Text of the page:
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Our Monstrous 1913 Marmon - Edith Mortimer?


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It is thrilling I got a call from a man who is researching about a Marmon 48 Two seater. Marmon only built about 350 48 Marmons and only three were speedsters. According to the Marmon Owners Club, our 1913 Marmon, by our serial number, was the only Marmon speedster made in 1913. 


Possible previous owner of our 1913 Marmon. Researching. Please let us know if you have any information or pictures. She is driving a Marmon two seater that looks a great deal as our car!
From a source who is researching for a book

"Edith Mortimer in her Marmon 48 – only known image are two variants on this – note how straight-legged she is – & she was 5 foot 8 ins tall.

The image below is from a syndicated newspaper story which ran in August 1919. (She was in an accident that killed someone)

"The trial was in March 1919, five months after the second accident (that two individuals were also killed) in October 1918. Edith did NOT drive the Marmon after the October 1918 accident so the newspapers must have had this image in stock from months or even years earlier. She drove it from March 1915 to October 1918.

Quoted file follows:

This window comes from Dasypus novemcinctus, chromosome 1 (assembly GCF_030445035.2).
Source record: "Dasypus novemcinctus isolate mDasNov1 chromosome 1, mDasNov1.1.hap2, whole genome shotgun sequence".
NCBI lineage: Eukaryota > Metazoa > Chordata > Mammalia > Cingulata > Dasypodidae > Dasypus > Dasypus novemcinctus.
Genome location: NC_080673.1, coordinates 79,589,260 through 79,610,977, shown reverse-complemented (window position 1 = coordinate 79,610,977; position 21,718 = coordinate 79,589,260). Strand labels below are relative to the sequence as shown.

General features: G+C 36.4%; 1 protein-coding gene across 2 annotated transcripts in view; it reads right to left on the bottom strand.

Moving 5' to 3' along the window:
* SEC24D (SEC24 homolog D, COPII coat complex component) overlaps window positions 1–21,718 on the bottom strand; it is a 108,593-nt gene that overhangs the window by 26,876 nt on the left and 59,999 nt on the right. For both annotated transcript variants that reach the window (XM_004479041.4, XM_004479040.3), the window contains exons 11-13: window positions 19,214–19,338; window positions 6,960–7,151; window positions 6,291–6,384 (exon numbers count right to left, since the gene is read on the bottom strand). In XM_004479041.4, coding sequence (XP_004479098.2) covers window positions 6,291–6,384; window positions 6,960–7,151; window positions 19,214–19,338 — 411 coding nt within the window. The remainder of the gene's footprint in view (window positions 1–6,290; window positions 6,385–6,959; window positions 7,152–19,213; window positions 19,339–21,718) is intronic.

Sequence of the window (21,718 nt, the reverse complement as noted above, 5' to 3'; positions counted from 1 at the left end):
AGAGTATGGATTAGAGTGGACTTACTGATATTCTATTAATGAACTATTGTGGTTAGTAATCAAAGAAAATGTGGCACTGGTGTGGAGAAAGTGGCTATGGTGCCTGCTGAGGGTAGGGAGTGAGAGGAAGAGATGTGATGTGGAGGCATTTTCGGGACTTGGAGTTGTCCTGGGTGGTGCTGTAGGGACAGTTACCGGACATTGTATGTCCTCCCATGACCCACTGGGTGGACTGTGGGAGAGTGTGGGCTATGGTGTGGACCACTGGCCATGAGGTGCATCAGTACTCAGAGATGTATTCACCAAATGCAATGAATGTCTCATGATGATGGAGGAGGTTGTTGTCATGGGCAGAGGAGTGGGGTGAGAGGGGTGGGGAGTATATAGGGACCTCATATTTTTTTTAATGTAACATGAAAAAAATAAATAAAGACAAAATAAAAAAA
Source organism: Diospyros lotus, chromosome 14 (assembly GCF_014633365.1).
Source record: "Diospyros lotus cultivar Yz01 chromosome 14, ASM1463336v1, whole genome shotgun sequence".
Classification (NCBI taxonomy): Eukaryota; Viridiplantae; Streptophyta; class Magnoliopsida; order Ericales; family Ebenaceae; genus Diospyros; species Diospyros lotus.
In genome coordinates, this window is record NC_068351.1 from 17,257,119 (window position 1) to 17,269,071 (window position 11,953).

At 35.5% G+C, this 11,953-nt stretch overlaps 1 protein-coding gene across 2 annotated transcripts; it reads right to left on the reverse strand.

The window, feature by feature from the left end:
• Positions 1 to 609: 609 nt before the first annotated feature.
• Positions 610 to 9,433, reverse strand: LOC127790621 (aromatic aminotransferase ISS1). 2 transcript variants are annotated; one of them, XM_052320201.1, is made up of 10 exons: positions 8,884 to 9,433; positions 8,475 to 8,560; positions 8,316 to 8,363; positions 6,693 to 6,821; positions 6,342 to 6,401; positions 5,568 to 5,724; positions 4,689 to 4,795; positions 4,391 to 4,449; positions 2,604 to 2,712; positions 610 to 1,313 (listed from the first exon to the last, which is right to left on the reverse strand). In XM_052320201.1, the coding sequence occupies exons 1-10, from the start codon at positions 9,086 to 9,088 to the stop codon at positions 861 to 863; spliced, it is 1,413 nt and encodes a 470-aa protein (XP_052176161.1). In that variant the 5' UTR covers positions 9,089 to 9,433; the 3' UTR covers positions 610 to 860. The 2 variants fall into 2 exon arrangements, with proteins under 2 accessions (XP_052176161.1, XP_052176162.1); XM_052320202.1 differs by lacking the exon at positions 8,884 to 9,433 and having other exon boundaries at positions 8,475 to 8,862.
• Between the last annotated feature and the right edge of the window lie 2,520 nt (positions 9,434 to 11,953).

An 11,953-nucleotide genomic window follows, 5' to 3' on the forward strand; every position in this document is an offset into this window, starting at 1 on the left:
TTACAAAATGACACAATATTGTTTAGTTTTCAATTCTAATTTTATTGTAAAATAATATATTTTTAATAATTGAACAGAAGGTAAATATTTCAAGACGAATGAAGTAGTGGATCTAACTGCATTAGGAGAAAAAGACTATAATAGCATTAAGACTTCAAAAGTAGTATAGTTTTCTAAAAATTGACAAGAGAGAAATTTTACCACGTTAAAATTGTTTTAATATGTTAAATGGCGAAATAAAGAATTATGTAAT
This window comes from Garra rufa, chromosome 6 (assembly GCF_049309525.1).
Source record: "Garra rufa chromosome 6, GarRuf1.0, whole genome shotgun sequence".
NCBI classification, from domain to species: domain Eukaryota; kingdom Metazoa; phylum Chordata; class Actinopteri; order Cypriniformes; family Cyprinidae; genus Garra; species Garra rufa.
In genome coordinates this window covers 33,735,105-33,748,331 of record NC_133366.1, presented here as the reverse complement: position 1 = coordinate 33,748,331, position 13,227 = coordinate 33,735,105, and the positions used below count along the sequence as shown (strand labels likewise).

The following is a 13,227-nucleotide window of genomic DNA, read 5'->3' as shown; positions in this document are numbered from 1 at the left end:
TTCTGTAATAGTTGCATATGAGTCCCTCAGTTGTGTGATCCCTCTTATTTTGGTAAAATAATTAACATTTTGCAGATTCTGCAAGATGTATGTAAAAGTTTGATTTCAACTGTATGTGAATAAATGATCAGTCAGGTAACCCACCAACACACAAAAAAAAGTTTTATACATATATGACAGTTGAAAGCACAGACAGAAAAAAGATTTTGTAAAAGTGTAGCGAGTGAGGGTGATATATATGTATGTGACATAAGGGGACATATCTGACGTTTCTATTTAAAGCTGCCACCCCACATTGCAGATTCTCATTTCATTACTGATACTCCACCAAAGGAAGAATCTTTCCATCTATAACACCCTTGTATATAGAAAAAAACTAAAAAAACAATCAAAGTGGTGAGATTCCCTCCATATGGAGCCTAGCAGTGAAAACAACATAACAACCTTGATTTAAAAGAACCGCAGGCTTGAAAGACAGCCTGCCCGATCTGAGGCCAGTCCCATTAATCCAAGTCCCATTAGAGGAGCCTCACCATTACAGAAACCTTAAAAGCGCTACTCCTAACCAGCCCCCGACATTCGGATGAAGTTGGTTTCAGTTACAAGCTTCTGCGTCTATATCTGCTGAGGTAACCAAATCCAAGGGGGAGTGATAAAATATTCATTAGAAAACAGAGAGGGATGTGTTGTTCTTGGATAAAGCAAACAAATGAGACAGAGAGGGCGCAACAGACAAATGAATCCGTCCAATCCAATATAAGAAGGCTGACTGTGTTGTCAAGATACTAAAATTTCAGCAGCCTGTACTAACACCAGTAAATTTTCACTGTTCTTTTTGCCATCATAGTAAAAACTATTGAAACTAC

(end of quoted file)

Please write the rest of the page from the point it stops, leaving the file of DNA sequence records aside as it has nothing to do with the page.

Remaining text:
"In June, 1919, three months after the trial, Edith married an Italian nobleman and became Countess di Zoppola. The couple lived in Europe from 1919 – 1923, partly to escape intrusive attention from the American press."

Notice the car in the picture has the same cowl shape, left hand drive, handbrake and the gearshift is ours. The seat is farther back than most brass cars. It fits me perfectly and she, at 5'8", had a little stretch as in her picture.

I am aware that the car in the picture shows a right hand door. There is no indication of same on our car, but our car was the result of a major restoration, but closely done as it was made originally made.





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Society Girl Freed
Of Manslaughter In Auto Crash
Engaged To M. di Zoppola
Daughter Of Mr. & Mrs. Stanley Mortimer
To Be Married At Country Home
In Roslyn On June 21st
The New York Times
May 29,1919
An engagement of interest announced yesterday was that of Miss Edith Mortimer, daughter of Mr. and Mrs. Stanley Mortimer of Wheatley Hills, Roslyn, L.I. to Count Mario di Zoppola of Italy.  Simultaneously it was told that the wedding would take place on June 21st at the country estate of the bride’s parents.
Miss Mortimer has long been prominent in society, and has appeared in many charitable and war relief entertainments, also at the Junior League affairs, being an accomplished dancer. She is the same age as her fiancé, twenty-eight.
Count di Zoppola was in the Italian Army before the war began, and during the conflict he was in service with the Italian Aviation Corps, and is still connected with it.  He came to this country last autumn on a visit, remaining her about five months.  He then went back to Italy, and is expected to return to this country next week.